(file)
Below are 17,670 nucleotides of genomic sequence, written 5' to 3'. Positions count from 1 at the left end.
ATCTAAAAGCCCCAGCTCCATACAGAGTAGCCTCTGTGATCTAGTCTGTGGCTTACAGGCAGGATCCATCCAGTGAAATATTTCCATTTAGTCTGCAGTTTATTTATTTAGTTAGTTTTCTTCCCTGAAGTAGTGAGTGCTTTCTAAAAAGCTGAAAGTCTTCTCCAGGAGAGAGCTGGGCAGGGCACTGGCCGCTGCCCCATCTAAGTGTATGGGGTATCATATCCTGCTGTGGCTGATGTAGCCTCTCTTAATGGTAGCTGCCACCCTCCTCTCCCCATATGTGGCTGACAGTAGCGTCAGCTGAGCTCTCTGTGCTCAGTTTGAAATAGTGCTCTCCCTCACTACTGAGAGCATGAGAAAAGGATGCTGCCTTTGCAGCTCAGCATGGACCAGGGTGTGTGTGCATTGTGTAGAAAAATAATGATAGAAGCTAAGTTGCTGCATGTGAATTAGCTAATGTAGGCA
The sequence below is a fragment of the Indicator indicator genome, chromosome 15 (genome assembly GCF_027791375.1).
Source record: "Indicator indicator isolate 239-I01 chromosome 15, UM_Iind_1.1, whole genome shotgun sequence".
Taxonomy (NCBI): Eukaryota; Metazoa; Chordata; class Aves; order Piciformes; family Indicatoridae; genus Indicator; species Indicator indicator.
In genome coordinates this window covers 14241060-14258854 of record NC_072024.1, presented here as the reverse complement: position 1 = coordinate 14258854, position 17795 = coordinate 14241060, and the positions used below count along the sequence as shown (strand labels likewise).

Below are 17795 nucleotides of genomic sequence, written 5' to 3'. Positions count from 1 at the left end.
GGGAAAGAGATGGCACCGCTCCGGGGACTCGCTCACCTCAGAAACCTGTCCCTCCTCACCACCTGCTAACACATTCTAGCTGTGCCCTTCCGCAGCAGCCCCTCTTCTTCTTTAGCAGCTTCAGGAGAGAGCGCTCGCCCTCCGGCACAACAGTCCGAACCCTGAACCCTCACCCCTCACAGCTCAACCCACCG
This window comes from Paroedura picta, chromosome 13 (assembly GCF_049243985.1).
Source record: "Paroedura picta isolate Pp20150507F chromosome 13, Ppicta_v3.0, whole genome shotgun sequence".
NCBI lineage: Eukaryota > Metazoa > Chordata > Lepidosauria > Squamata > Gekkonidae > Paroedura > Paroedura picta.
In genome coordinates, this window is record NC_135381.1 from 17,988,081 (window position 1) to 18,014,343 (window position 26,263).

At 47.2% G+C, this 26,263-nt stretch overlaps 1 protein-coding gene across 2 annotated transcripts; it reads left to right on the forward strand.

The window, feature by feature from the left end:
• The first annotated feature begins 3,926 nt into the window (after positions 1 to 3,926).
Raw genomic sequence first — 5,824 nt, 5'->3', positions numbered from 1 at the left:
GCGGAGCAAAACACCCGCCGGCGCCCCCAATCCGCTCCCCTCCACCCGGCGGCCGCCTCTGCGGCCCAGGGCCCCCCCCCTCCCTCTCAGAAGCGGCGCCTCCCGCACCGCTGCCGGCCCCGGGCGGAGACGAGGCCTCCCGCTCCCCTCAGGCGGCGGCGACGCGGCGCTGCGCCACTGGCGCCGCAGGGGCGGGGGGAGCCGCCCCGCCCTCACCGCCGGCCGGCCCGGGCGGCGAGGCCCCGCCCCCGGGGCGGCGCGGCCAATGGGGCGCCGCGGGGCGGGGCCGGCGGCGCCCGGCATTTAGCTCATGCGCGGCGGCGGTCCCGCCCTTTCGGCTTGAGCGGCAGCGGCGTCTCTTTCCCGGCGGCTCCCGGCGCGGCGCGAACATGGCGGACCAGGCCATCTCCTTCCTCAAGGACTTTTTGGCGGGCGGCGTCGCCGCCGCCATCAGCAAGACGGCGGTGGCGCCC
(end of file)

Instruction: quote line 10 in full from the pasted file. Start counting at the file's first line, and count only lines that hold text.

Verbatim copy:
Source record: "Paroedura picta isolate Pp20150507F chromosome 13, Ppicta_v3.0, whole genome shotgun sequence".